Monday, December 10, 2012

Deceiving the Reader is Bad

Putting on my reader scarf for this post. Just forewarning.
Deceiving a reader is good in suspense or mystery novels. Not with reprints.
I ran across a few books last month that looked intriguing. Beautiful covers (yep, I fell for it), an author I hadn't read before and I was excited when I sat down to read them.
And was immensely disappointed.
Found out it was a republished novel from the author's backlist. And not just from 5 or 6 years ago. From 1989.
If it was a relatable story with vivid characters, it wouldn't have bugged me. But this was clearly an outdated story, with un-relatable characters, completely unrealistic plot and an old writing style.
All the author did was recreate the cover and slap a new copyright on it.
This is deceitful in my opinion. Nowhere on the book or the website did this state it was a reprint. I had to find out on Goodreads afterwards (shame on me for not doing my research before I bought it) that this was a 23-year-old book.
And because I'm that kind of reader and feel deceived, I'm not buying any more of that author's books. And have sworn off that publishing imprint entirely.
I understand an author trying to send out their backlist again... on e-pubs. With proper identification of it as such. But only if it's relevant to this time and not outdated. An old plot or characters =  huge turnoff. It's like picking up a 'contemporary romance' where the hero uses a typewriter or a massive brick-like mobile phone.
Come on. They should have at least revised the manuscript before sending it in. And shame on that editor for letting it get through without a necessary re-haul. And backlist stories shouldn't go into reprints on physical books. At least not series or category romances. Stick to e-pubs.
The deceit feels worse since I bought a physical book, one that takes up space on a real shelf. (Not mine- I'll toss this sucker away). The author lost a reader for anything they do in the future because of this sneaky trick. Was it worth it?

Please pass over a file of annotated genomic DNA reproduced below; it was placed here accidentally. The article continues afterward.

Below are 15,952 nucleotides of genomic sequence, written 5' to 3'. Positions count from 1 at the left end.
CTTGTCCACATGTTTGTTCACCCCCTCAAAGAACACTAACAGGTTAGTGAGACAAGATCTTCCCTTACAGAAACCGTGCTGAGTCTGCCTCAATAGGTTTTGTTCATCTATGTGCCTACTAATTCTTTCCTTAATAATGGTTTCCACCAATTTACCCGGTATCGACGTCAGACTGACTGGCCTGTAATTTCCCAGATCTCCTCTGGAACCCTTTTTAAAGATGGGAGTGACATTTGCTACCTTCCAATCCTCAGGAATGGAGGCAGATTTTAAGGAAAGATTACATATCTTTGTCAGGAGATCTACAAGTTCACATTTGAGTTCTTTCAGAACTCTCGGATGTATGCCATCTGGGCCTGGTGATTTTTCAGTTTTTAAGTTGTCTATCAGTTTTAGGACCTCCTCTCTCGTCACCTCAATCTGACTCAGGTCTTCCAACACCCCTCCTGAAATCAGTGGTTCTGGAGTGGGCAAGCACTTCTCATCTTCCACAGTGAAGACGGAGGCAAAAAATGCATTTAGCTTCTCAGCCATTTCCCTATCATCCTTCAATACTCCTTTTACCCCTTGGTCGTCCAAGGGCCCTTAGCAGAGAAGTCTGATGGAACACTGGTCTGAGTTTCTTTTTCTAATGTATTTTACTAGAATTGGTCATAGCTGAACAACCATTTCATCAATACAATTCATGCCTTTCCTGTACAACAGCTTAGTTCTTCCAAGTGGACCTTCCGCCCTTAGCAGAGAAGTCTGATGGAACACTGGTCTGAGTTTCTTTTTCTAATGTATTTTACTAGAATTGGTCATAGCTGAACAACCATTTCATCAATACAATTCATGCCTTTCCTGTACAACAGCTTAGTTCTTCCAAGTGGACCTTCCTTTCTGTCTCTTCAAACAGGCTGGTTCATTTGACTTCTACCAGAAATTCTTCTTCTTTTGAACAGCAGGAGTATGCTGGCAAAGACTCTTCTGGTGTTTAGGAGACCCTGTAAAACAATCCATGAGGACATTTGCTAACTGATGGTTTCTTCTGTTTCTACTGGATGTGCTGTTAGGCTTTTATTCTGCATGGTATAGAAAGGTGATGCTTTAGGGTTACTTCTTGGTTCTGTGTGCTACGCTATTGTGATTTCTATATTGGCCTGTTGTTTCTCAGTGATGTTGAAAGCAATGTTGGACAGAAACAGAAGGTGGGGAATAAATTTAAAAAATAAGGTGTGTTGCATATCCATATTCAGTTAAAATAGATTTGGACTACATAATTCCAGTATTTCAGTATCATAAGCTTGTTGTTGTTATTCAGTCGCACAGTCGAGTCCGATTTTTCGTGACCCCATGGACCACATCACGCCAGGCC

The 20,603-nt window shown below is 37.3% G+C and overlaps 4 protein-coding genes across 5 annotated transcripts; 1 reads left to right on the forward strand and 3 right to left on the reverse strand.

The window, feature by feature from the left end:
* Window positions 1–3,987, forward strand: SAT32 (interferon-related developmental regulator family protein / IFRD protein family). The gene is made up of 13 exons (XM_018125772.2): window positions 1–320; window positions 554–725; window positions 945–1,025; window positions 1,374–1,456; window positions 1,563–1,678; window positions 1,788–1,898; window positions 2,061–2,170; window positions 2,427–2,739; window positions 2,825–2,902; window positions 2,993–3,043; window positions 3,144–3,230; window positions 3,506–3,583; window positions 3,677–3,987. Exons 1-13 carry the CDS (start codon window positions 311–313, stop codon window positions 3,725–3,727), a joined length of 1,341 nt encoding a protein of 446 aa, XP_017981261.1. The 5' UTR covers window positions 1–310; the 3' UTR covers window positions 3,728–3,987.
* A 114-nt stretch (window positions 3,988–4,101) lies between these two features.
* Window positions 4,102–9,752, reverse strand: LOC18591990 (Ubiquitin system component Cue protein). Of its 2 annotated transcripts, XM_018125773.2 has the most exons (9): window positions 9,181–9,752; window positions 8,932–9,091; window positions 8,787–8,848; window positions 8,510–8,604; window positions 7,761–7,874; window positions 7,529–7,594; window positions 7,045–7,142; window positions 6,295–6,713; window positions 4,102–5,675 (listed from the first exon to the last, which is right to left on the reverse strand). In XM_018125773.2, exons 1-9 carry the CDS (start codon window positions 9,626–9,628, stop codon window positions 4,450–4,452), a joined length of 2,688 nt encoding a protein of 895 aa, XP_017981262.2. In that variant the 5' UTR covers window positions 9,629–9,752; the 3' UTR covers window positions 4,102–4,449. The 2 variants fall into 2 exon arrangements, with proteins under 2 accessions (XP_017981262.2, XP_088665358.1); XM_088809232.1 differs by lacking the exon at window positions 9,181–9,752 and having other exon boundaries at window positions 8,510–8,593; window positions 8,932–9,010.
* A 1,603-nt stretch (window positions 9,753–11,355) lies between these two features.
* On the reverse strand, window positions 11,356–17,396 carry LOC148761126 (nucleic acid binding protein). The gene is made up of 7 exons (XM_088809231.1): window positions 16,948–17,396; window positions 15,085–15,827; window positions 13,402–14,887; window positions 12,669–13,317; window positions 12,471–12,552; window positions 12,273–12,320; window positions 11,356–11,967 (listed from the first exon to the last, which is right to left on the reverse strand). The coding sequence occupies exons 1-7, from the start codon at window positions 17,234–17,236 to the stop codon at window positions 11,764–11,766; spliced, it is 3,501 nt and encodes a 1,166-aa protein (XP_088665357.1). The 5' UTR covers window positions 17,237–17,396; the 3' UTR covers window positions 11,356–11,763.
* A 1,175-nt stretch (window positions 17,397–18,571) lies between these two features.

Well, chalk this up to a lesson learned on my part. Be more careful to research before I buy. And it's a practice I won't participate in if I'm ever published.
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Ruby Johnson said...

I see this happening a lot in e-books. I've purchased some and discovered I'd read them years earlier. If it's paraded as a current book and is really just a re-issue you'd think they would at least say it's an old book. There weren't cell phones in 1970 or computers for the average person, so if the author sells the book as contemporary, then these things should be updated or give full disclosure to the reader.

Caroline Clemmons said...

Susie, sometimes the publisher reissues books like this and even change the titles as well as the covers. Harlequin has done it for some of the big names like Nora Roberts. That's why Nora came up with her circled N brand so readers could tell the difference.

When I repubbed a 1998 contemporary romance for which I had recovered the rights, I did update it. But if a publisher does the re-release, that means the author does not have rights to the book and basically has no control over what's done with his or her works. Annoying for readers and the author! Many authors are battling Harlequin for the rights back to their books, but without much success. Janet Evanovich and Jayne Ann Krentz have even tried buying back the rights.

Thorne Anderson said...

Thanks for clarifying this topic on re-publishing books and author rights. Makes more sense now.

SusieSheehey said...

That makes a lot more sense. I didn't know publishers did that without the author's input. Completely ridiculous!

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